Craig Murto: Stay in the Game, Part 1
Racing is a sport that can send you soaring to the highest of highs, but also sink you to the lowest of lows; when your luck is bad, how do you stay in the game?
We asked a number of racers before the 2018 running of the Easter Bunny 150 Pro All Stars Series Super Late Model race at Hickory (North Carolina) Motor Speedway how they stayed in the game when it appeared the chips were down and problems were gnawing at them.
“It usually makes me work harder,” said Brandon Setzer, who’s had his share of ups and downs.
Setzer’s father, Dennis Setzer, was a popular driver in Late Models, as well as NASCAR’s Camping World Truck Series.
“It makes me get to the shop, do my homework and work extra hard trying to make the car better, so it doesn’t happen the next week,” Setzer explained. “You just have to get out there and put yourself in the best position to get the most you can get.”
But for some teams, the most they can get doesn’t match the big-money operations. Such is the case with 23-year-old Sammy Gooden from Maine.
“We race over at Oxford Speedway in Maine, and it’s probably one of the toughest tracks to race on,” Gooden said. “There are weeks we go over there, and we’re a Top 10 car, pretty decent, then there are weeks we shouldn’t even be out there with the Street Stocks. You just have to motivate yourself during the bad weeks to work on the car more, and do more reading, go through the car more to see what’s going on. You just have to try to make it better, because if you just give up at the end of the day, you didn’t get nowhere. You just have to find some way to motivate yourself.
“Me, I just try to keep a smile on my face and try to work on the car more,” Gooden continued. “I have a young family, and I work a lot, so it’s hard, but the best thing you can do is try to put more time to it. The more people you can get involved, like friends and family, is better because they try to keep you motivated and to do better.”
Another New Englander, Derek Griffith, observed, “It’s just one of those things, that’s how racing is. You just have to pick yourself up and keep chuggin’. We’ve all been there; all these guys have been there. We’ve all had our low points. You just have to try to start over and pick yourself up from there. You’ve always got time to learn, and anytime you’re learning something it’s a good day. Even a bad day is a good day if you’re learning something. Pick yourself up and keep rolling, that’s the only way to get through it.”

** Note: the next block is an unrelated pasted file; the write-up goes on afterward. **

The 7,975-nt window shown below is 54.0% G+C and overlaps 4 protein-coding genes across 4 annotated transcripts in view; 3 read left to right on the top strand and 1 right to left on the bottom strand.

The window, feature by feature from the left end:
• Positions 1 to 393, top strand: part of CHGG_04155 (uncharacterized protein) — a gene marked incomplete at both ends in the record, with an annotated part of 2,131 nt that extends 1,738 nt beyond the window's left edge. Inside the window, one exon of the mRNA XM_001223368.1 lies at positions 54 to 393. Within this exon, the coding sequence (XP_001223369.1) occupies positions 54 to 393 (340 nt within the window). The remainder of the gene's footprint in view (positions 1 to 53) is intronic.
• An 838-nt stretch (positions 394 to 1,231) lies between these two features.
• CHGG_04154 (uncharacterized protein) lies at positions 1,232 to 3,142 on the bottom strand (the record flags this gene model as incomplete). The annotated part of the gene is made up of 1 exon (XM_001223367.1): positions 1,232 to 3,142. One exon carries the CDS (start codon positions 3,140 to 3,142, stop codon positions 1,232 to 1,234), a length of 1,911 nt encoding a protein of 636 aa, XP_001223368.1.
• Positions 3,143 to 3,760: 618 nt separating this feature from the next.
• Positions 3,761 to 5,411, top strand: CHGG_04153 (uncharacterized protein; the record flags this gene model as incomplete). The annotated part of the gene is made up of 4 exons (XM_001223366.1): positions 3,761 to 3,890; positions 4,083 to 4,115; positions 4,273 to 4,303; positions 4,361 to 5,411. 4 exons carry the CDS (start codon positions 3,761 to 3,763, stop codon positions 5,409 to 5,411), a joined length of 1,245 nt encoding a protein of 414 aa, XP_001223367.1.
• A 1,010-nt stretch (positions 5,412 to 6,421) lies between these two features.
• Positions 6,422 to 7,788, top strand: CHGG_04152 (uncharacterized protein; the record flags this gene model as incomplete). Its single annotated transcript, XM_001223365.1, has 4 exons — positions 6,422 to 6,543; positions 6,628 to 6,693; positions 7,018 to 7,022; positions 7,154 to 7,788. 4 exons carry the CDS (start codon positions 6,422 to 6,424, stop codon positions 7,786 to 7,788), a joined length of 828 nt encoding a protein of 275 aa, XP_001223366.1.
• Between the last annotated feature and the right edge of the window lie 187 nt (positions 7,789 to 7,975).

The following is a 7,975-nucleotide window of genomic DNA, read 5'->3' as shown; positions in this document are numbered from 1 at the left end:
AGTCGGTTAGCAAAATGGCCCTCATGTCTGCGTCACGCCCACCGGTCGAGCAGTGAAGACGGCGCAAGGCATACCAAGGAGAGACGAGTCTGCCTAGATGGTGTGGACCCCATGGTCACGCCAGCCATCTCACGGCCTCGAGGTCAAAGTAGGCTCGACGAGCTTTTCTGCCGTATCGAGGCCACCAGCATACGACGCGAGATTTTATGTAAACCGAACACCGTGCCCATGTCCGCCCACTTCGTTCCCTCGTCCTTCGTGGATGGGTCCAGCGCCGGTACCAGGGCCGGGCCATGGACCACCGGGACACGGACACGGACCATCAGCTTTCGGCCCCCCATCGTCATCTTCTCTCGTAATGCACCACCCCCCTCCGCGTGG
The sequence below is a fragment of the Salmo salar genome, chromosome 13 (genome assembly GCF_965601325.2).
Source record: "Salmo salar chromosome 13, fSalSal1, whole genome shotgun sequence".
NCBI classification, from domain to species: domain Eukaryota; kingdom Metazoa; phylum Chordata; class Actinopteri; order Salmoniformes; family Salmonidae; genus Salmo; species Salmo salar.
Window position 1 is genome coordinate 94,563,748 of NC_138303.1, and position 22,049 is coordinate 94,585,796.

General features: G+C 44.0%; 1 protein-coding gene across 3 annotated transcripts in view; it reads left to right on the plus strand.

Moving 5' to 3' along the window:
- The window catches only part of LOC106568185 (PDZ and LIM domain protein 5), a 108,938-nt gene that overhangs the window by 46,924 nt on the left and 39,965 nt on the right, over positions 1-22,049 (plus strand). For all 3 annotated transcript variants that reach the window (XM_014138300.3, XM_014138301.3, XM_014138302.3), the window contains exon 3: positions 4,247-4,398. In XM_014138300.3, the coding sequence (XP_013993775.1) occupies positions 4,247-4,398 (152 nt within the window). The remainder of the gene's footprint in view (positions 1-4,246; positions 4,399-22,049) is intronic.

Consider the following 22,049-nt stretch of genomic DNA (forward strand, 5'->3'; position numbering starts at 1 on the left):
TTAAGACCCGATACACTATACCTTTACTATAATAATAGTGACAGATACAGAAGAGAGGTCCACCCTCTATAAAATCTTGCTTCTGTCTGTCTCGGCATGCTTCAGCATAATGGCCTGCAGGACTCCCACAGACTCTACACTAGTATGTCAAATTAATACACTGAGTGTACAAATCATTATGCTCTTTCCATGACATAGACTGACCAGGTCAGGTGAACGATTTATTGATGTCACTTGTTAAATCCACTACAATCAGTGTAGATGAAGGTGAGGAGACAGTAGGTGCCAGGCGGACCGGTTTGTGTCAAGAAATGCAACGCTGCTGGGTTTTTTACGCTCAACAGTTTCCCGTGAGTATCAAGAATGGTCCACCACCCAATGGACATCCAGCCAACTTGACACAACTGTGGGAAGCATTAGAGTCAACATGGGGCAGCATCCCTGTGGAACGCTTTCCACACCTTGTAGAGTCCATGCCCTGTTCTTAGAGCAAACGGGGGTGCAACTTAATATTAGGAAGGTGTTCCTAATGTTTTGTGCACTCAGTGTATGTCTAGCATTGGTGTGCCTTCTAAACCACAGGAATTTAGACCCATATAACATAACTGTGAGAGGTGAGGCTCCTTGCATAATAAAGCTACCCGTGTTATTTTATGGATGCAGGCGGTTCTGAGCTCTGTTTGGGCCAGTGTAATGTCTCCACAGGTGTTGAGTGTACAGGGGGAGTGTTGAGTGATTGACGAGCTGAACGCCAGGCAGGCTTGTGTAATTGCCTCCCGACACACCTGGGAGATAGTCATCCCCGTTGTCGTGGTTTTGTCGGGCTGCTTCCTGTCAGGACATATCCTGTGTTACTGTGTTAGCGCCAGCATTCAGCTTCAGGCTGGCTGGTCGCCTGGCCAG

Tyler Church and his wife had a baby over the off-season, and he hadn’t been to a racetrack in six months after hurting his engine late in 2017. His perspective was, “I have a lot of good things going on in life other than racing. I’m fortunate to be here … If I get to go racing, I’m going to have fun.”
Garrett Hall also put fun as the most important aspect of his racing.
“You get those spells here and there (when things aren’t going well), but we all stick together and work as a team,” Hall said. “We have a lot of fun together, so we’ll get through everything that happens. … If you’re not having fun, what’s the sense in doing it?”
Derek Ramstrom believes that keeping a positive attitude can propel you through the tough times.
“You just have to maintain and be optimistic,” Ramstrom said, observing that many of the touring races are long and you can start 30th and find yourself in Victory Lane. “Don’t hang your head.”
One of Maine’s top racers, Ben Rowe, agrees that a good attitude counts for a lot. But he also noted that the crew often keys off the driver’s tone.
“You just have to maintain a positive attitude,” Rowe said. “As a driver, you have to stay even keel behind the wheel, or you’ll get your guys all fired up, and nothing good ever comes from that. You got to try your best to tell ’em what (the car’s) doing and work your way out of it.”
In an upcoming column, we will continue our conversation with racers about how they stay in the game when the chips are down.
Veteran motorsports columnist Craig Murto is a Linden resident.